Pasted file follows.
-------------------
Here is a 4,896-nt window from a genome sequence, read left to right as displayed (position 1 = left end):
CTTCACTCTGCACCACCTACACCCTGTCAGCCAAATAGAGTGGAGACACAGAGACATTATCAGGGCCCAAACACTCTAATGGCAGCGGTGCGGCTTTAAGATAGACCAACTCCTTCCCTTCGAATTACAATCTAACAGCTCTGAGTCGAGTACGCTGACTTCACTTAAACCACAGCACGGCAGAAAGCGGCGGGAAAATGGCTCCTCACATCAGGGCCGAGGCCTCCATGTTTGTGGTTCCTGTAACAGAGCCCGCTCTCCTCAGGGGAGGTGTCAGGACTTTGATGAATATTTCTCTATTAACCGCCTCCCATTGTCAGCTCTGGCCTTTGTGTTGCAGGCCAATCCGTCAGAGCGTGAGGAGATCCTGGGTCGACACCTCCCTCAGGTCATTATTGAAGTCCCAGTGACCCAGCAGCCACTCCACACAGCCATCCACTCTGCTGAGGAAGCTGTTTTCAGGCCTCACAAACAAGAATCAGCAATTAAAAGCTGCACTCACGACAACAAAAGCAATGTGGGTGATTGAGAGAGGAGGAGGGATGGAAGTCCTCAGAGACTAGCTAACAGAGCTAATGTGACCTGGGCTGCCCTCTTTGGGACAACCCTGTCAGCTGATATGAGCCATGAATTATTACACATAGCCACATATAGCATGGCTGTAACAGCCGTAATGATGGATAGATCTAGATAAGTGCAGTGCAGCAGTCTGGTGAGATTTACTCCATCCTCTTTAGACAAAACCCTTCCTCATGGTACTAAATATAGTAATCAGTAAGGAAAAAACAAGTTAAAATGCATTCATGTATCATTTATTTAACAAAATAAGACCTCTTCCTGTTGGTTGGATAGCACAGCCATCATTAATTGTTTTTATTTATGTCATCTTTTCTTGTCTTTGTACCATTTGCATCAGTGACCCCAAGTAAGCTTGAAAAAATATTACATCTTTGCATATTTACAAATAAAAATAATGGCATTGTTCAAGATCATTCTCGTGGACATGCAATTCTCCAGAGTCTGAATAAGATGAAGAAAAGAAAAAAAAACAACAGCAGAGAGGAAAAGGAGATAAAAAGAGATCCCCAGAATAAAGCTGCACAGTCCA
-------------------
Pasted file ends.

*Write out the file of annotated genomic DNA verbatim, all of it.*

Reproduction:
Here is a 4,896-nt window from a genome sequence, read left to right as displayed (position 1 = left end):
CTTCACTCTGCACCACCTACACCCTGTCAGCCAAATAGAGTGGAGACACAGAGACATTATCAGGGCCCAAACACTCTAATGGCAGCGGTGCGGCTTTAAGATAGACCAACTCCTTCCCTTCGAATTACAATCTAACAGCTCTGAGTCGAGTACGCTGACTTCACTTAAACCACAGCACGGCAGAAAGCGGCGGGAAAATGGCTCCTCACATCAGGGCCGAGGCCTCCATGTTTGTGGTTCCTGTAACAGAGCCCGCTCTCCTCAGGGGAGGTGTCAGGACTTTGATGAATATTTCTCTATTAACCGCCTCCCATTGTCAGCTCTGGCCTTTGTGTTGCAGGCCAATCCGTCAGAGCGTGAGGAGATCCTGGGTCGACACCTCCCTCAGGTCATTATTGAAGTCCCAGTGACCCAGCAGCCACTCCACACAGCCATCCACTCTGCTGAGGAAGCTGTTTTCAGGCCTCACAAACAAGAATCAGCAATTAAAAGCTGCACTCACGACAACAAAAGCAATGTGGGTGATTGAGAGAGGAGGAGGGATGGAAGTCCTCAGAGACTAGCTAACAGAGCTAATGTGACCTGGGCTGCCCTCTTTGGGACAACCCTGTCAGCTGATATGAGCCATGAATTATTACACATAGCCACATATAGCATGGCTGTAACAGCCGTAATGATGGATAGATCTAGATAAGTGCAGTGCAGCAGTCTGGTGAGATTTACTCCATCCTCTTTAGACAAAACCCTTCCTCATGGTACTAAATATAGTAATCAGTAAGGAAAAAACAAGTTAAAATGCATTCATGTATCATTTATTTAACAAAATAAGACCTCTTCCTGTTGGTTGGATAGCACAGCCATCATTAATTGTTTTTATTTATGTCATCTTTTCTTGTCTTTGTACCATTTGCATCAGTGACCCCAAGTAAGCTTGAAAAAATATTACATCTTTGCATATTTACAAATAAAAATAATGGCATTGTTCAAGATCATTCTCGTGGACATGCAATTCTCCAGAGTCTGAATAAGATGAAGAAAAGAAAAAAAAACAACAGCAGAGAGGAAAAGGAGATAAAAAGAGATCCCCAGAATAAAGCTGCACAGTCCA